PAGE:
Ignorance is power
by Tom Sullivan
Donald Trump speaking at CPAC 2015 in Washington, DC.
Photo by Gage Skidmore [CC BY-SA 3.0 (http://creativecommons.org/licenses/by-sa/3.0)], via Wikimedia Commons.
At a Christmas party in the early 1990s, two women approached me separately to ask if I was "into metaphysics." They meant the beliefs and practices of the New Age movement. I told them that while I have a degree in philosophy and had studied metaphysics, I was really more interested in ethics and political philosophy. They quickly lost interest and went elsewhere to look for more harmonious energies.
A friend of the same persuasion said her husband hoped to go back to college to study quantum physics. He was going to be disappointed. There would be no examination of the healing properties of quartz crystals or of how to communicate with higher "energies" from another dimension.
These people were not uneducated or stupid, just adrift and gullible. That is preface to saying that cultivated ignorance is not uniquely a product of the political right. It just seems to be a major export.
Writing for the BBC last week, Georgina Kenyon profiled Robert Proctor, a science historian from Stanford University. Proctor's look at the obscurantism of the tobacco industry – the deliberate cultivation of doubt – led him to coin the term agnotology, the study of deliberate propagation of ignorance:
“I was exploring how powerful industries could promote ignorance to sell their wares. Ignorance is power… and agnotology is about the deliberate creation of ignorance.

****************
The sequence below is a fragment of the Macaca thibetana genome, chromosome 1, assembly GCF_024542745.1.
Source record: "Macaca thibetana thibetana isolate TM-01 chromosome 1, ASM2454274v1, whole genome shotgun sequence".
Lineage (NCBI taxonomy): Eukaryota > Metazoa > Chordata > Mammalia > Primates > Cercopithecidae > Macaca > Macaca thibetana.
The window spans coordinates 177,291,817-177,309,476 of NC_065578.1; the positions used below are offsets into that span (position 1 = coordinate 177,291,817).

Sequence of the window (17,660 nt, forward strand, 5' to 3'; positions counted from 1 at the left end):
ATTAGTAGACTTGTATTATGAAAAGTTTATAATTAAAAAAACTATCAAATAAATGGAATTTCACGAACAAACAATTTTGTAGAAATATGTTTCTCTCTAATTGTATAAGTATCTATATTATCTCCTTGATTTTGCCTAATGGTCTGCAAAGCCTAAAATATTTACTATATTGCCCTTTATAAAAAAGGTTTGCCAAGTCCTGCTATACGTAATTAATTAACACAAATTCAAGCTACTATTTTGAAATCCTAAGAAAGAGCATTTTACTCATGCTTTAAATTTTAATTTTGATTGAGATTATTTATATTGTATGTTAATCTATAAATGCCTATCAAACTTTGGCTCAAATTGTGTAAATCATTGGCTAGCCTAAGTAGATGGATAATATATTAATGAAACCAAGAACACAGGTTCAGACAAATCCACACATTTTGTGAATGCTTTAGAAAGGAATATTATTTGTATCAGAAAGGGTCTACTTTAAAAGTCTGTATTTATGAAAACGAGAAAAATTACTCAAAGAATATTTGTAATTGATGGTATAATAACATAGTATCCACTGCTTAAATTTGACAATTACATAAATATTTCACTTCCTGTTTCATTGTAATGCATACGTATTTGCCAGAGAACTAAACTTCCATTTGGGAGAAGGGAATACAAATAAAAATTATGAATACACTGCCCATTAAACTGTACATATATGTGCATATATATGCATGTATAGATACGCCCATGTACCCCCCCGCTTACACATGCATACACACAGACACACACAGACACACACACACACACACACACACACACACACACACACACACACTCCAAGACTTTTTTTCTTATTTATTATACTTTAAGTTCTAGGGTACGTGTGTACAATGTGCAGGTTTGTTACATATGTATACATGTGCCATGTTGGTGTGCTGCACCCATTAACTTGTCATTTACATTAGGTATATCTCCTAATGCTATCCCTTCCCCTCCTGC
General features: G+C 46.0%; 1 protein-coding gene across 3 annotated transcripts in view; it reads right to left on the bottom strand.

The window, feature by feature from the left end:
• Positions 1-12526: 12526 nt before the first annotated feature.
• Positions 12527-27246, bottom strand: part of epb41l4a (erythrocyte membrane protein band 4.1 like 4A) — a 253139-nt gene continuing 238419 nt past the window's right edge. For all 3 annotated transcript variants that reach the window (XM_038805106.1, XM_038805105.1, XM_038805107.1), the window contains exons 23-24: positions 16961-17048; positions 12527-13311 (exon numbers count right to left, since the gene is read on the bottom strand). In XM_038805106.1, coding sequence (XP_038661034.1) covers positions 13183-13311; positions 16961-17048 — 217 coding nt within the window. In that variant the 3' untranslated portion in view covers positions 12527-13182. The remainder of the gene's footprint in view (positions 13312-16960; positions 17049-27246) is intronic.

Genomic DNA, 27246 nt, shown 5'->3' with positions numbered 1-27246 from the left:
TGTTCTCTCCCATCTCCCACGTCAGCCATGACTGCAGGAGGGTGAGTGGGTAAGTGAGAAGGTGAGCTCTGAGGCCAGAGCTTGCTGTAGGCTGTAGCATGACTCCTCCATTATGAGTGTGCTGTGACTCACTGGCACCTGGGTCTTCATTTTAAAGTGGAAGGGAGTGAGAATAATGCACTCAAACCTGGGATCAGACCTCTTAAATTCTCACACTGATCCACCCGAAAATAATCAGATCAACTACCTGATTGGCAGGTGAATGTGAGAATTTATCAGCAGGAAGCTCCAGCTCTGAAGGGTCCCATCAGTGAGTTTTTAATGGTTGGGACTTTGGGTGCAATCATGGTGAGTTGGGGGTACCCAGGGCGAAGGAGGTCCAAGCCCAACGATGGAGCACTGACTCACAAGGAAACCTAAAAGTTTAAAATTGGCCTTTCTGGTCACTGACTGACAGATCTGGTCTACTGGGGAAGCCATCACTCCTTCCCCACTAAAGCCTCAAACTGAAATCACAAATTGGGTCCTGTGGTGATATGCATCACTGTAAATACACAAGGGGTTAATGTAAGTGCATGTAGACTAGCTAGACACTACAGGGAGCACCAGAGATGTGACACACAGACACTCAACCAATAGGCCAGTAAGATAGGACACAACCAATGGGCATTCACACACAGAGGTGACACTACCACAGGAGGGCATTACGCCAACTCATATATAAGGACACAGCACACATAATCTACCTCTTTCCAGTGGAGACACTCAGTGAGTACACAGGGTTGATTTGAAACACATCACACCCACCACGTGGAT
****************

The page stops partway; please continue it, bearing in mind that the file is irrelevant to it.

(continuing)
“In looking into agnotology, I discovered the secret world of classified science, and thought historians should be giving this more attention.”
As with the tobacco industry, other interested groups employ the deliberate propagation of ignorance to profit their interests, be they monetary or political. Propagating doubts about John Kerry's war record or Barack Obama's nationality, for example:
Proctor explains that ignorance can often be propagated under the guise of balanced debate. For example, the common idea that there will always be two opposing views does not always result in a rational conclusion. This was behind how tobacco firms used science to make their products look harmless, and is used today by climate change deniers to argue against the scientific evidence.
“This ‘balance routine’ has allowed the cigarette men, or climate deniers today, to claim that there are two sides to every story, that ‘experts disagree’ – creating a false picture of the truth, hence ignorance.”
“We live in a world of radical ignorance, and the marvel is that any kind of truth cuts through the noise,” says Proctor. Even though knowledge is ‘accessible’, it does not mean it is accessed, he warns.
“Although for most things this is trivial – like, for example, the boiling point of mercury – but for bigger questions of political and philosophical import, the knowledge people have often comes from faith or tradition, or propaganda, more than anywhere else.”
Responding to President Obama's town hall on gun violence this week and to Anderson Cooper's giving credence to the coming-to-take-your-guns conspiracy theory because many people "believe this deeply," Charlie Pierce responded with his pithy Third Great Premise of Idiot America—Fact is that which enough people believe. Truth is determined by how fervently they believe it. Truthiness and "true facts" dominate American political discourse today, if we can even call it that.
Phil Torres of the Institute for Ethics and Emerging Technologies writes this morning about that culture of American anti-intellectualism where "conspiracy theories have the same clout as legitimate science, the opinions of non-experts are just as credible as those of the experts, and ideology takes precedence over the cold hard facts." Donald Trump is merely a symptom of that ethos and an industry dedicated to propagating doubt: